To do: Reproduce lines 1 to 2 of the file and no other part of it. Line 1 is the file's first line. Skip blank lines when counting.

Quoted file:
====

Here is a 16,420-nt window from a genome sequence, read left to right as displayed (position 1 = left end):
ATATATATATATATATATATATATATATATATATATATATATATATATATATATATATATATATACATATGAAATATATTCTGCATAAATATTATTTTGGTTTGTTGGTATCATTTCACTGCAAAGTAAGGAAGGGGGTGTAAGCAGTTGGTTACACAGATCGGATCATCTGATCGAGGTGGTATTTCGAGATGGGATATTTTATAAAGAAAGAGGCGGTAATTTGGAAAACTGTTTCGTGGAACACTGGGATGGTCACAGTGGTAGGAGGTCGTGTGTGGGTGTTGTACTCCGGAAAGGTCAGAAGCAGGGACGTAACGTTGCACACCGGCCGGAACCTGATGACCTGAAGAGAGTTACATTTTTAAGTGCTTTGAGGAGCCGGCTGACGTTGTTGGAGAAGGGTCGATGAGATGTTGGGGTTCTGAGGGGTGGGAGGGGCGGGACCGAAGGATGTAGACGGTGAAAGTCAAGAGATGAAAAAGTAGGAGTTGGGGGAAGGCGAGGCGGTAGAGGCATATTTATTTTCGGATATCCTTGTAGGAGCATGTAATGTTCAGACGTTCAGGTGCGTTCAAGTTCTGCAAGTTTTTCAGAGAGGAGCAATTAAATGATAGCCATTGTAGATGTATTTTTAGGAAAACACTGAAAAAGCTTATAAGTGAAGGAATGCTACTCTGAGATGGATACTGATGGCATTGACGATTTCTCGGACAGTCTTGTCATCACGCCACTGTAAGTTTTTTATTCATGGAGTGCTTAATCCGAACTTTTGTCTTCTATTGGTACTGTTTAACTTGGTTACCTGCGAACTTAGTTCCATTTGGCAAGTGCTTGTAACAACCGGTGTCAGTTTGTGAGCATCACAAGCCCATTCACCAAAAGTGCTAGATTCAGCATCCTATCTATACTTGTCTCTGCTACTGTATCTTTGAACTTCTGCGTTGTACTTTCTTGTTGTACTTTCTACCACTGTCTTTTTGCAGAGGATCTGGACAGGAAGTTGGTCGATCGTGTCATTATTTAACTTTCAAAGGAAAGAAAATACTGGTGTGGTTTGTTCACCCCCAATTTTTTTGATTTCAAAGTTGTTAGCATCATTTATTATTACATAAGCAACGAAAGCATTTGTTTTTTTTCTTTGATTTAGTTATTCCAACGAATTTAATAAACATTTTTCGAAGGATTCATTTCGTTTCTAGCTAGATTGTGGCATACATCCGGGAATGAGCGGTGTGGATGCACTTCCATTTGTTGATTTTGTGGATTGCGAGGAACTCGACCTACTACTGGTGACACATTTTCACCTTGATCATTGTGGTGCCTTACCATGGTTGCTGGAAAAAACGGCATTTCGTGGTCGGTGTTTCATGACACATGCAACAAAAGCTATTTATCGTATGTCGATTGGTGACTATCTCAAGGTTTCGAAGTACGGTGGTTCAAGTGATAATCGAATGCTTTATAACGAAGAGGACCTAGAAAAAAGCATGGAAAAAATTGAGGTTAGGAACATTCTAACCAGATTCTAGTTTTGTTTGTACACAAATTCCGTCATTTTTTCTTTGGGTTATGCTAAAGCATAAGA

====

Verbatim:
Here is a 16,420-nt window from a genome sequence, read left to right as displayed (position 1 = left end):
ATATATATATATATATATATATATATATATATATATATATATATATATATATATATATATATATACATATGAAATATATTCTGCATAAATATTATTTTGGTTTGTTGGTATCATTTCACTGCAAAGTAAGGAAGGGGGTGTAAGCAGTTGGTTACACAGATCGGATCATCTGATCGAGGTGGTATTTCGAGATGGGATATTTTATAAAGAAAGAGGCGGTAATTTGGAAAACTGTTTCGTGGAACACTGGGATGGTCACAGTGGTAGGAGGTCGTGTGTGGGTGTTGTACTCCGGAAAGGTCAGAAGCAGGGACGTAACGTTGCACACCGGCCGGAACCTGATGACCTGAAGAGAGTTACATTTTTAAGTGCTTTGAGGAGCCGGCTGACGTTGTTGGAGAAGGGTCGATGAGATGTTGGGGTTCTGAGGGGTGGGAGGGGCGGGACCGAAGGATGTAGACGGTGAAAGTCAAGAGATGAAAAAGTAGGAGTTGGGGGAAGGCGAGGCGGTAGAGGCATATTTATTTTCGGATATCCTTGTAGGAGCATGTAATGTTCAGACGTTCAGGTGCGTTCAAGTTCTGCAAGTTTTTCAGAGAGGAGCAATTAAATGATAGCCATTGTAGATGTATTTTTAGGAAAACACTGAAAAAGCTTATAAGTGAAGGAATGCTACTCTGAGATGGATACTGATGGCATTGACGATTTCTCGGACAGTCTTGTCATCACGCCACTGTAAGTTTTTTATTCATGGAGTGCTTAATCCGAACTTTTGTCTTCTATTGGTACTGTTTAACTTGGTTACCTGCGAACTTAGTTCCATTTGGCAAGTGCTTGTAACAACCGGTGTCAGTTTGTGAGCATCACAAGCCCATTCACCAAAAGTGCTAGATTCAGCATCCTATCTATACTTGTCTCTGCTACTGTATCTTTGAACTTCTGCGTTGTACTTTCTTGTTGTACTTTCTACCACTGTCTTTTTGCAGAGGATCTGGACAGGAAGTTGGTCGATCGTGTCATTATTTAACTTTCAAAGGAAAGAAAATACTGGTGTGGTTTGTTCACCCCCAATTTTTTTGATTTCAAAGTTGTTAGCATCATTTATTATTACATAAGCAACGAAAGCATTTGTTTTTTTTCTTTGATTTAGTTATTCCAACGAATTTAATAAACATTTTTCGAAGGATTCATTTCGTTTCTAGCTAGATTGTGGCATACATCCGGGAATGAGCGGTGTGGATGCACTTCCATTTGTTGATTTTGTGGATTGCGAGGAACTCGACCTACTACTGGTGACACATTTTCACCTTGATCATTGTGGTGCCTTACCATGGTTGCTGGAAAAAACGGCATTTCGTGGTCGGTGTTTCATGACACATGCAACAAAAGCTATTTATCGTATGTCGATTGGTGACTATCTCAAGGTTTCGAAGTACGGTGGTTCAAGTGATAATCGAATGCTTTATAACGAAGAGGACCTAGAAAAAAGCATGGAAAAAATTGAGGTTAGGAACATTCTAACCAGATTCTAGTTTTGTTTGTACACAAATTCCGTCATTTTTTCTTTGGGTTATGCTAAAGCATAAGA